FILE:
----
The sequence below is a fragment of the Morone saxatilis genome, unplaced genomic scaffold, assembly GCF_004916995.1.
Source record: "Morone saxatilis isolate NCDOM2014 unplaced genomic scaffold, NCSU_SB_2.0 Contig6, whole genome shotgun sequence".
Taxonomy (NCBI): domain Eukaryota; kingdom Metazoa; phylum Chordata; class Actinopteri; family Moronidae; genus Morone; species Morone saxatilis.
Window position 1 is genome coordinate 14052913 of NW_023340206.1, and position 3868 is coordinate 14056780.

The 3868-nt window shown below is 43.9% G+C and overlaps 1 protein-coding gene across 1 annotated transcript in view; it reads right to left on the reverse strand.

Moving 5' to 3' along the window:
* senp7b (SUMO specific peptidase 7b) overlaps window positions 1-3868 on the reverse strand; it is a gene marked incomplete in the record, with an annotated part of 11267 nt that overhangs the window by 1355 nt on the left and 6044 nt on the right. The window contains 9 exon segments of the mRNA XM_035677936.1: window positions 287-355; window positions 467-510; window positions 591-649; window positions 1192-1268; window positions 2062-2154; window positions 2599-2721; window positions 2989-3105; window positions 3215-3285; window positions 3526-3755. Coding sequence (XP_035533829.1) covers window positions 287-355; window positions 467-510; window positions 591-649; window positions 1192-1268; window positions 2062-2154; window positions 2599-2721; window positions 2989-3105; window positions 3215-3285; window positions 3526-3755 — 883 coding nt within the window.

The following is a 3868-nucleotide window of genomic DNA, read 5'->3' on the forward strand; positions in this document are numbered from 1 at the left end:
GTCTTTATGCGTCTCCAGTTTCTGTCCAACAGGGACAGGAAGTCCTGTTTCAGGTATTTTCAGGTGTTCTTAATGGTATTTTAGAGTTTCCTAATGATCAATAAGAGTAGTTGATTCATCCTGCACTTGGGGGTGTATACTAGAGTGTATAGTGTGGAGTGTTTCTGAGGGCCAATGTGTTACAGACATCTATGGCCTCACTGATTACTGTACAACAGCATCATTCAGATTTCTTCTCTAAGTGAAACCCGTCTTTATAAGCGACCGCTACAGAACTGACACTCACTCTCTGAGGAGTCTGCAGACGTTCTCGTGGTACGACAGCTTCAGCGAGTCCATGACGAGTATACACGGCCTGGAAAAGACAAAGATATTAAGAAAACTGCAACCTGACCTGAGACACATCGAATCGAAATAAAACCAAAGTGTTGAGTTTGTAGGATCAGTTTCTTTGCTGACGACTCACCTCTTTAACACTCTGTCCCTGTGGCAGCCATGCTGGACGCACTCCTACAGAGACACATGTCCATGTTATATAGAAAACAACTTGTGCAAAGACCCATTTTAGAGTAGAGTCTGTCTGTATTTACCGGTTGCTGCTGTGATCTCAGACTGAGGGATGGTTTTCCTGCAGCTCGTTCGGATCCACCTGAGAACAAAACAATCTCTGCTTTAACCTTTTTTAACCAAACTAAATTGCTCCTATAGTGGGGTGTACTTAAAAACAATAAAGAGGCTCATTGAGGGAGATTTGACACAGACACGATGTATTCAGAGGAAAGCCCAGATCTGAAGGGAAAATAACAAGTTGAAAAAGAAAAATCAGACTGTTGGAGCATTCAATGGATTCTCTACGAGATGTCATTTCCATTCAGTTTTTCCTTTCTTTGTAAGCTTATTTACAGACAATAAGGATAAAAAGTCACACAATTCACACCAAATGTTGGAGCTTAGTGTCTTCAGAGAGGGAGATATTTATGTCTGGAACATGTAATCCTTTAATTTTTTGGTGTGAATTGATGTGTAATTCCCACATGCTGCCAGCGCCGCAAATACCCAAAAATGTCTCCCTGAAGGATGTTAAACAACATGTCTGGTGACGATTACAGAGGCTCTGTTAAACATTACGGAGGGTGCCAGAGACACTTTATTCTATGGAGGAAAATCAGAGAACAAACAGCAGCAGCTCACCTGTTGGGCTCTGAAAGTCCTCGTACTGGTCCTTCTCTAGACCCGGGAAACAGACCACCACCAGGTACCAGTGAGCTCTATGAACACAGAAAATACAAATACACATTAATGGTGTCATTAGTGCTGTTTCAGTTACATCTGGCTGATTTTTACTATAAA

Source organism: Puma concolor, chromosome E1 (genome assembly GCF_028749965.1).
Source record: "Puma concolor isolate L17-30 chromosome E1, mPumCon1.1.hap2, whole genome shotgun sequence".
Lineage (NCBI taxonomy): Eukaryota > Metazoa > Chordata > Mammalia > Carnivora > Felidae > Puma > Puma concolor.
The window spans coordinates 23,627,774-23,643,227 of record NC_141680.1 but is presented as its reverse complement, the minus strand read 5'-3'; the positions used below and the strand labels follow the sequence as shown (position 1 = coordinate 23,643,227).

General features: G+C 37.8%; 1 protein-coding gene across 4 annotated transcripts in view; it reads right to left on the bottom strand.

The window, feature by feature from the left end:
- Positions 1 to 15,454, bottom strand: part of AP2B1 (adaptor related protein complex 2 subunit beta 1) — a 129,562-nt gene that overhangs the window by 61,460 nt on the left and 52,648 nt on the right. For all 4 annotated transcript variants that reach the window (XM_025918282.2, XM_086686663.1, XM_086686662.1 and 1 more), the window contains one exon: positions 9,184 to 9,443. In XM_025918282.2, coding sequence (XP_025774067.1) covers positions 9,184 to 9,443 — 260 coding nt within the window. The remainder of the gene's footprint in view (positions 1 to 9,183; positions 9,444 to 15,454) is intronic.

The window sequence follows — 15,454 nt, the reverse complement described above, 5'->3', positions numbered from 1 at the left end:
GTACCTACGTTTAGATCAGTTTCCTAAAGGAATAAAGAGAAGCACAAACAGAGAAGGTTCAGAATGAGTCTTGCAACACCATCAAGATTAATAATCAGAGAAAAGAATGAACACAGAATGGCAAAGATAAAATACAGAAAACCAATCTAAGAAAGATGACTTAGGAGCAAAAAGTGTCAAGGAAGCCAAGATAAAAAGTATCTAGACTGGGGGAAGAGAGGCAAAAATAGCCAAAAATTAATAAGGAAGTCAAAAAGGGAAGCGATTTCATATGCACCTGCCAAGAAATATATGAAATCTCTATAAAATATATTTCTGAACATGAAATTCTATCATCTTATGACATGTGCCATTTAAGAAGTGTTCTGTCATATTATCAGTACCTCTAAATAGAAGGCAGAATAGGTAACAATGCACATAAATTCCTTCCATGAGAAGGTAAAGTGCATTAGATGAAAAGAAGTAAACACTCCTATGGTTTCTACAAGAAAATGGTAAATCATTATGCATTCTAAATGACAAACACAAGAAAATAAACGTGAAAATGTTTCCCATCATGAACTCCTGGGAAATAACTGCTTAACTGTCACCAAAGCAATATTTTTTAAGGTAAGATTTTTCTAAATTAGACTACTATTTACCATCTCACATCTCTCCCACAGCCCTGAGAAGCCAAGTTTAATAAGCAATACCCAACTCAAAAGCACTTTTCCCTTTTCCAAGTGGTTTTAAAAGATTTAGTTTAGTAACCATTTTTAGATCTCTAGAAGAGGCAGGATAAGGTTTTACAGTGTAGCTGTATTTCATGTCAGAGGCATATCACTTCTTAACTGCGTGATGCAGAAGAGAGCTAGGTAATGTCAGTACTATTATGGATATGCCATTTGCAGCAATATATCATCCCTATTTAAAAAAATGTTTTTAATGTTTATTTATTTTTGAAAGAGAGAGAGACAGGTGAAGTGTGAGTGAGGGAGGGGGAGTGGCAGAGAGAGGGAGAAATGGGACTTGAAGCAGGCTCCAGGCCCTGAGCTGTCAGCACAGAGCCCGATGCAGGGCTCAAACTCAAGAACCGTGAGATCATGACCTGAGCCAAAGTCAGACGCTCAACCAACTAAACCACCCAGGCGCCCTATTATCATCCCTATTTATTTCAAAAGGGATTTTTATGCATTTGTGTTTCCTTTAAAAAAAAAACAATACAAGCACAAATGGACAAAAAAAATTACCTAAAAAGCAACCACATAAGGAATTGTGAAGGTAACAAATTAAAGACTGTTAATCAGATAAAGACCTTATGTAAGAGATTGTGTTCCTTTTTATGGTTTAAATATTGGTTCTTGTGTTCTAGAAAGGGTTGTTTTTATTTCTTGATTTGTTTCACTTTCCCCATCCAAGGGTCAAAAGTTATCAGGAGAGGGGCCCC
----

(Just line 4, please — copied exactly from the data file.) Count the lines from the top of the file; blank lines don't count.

Window position 1 is genome coordinate 14052913 of NW_023340206.1, and position 3868 is coordinate 14056780.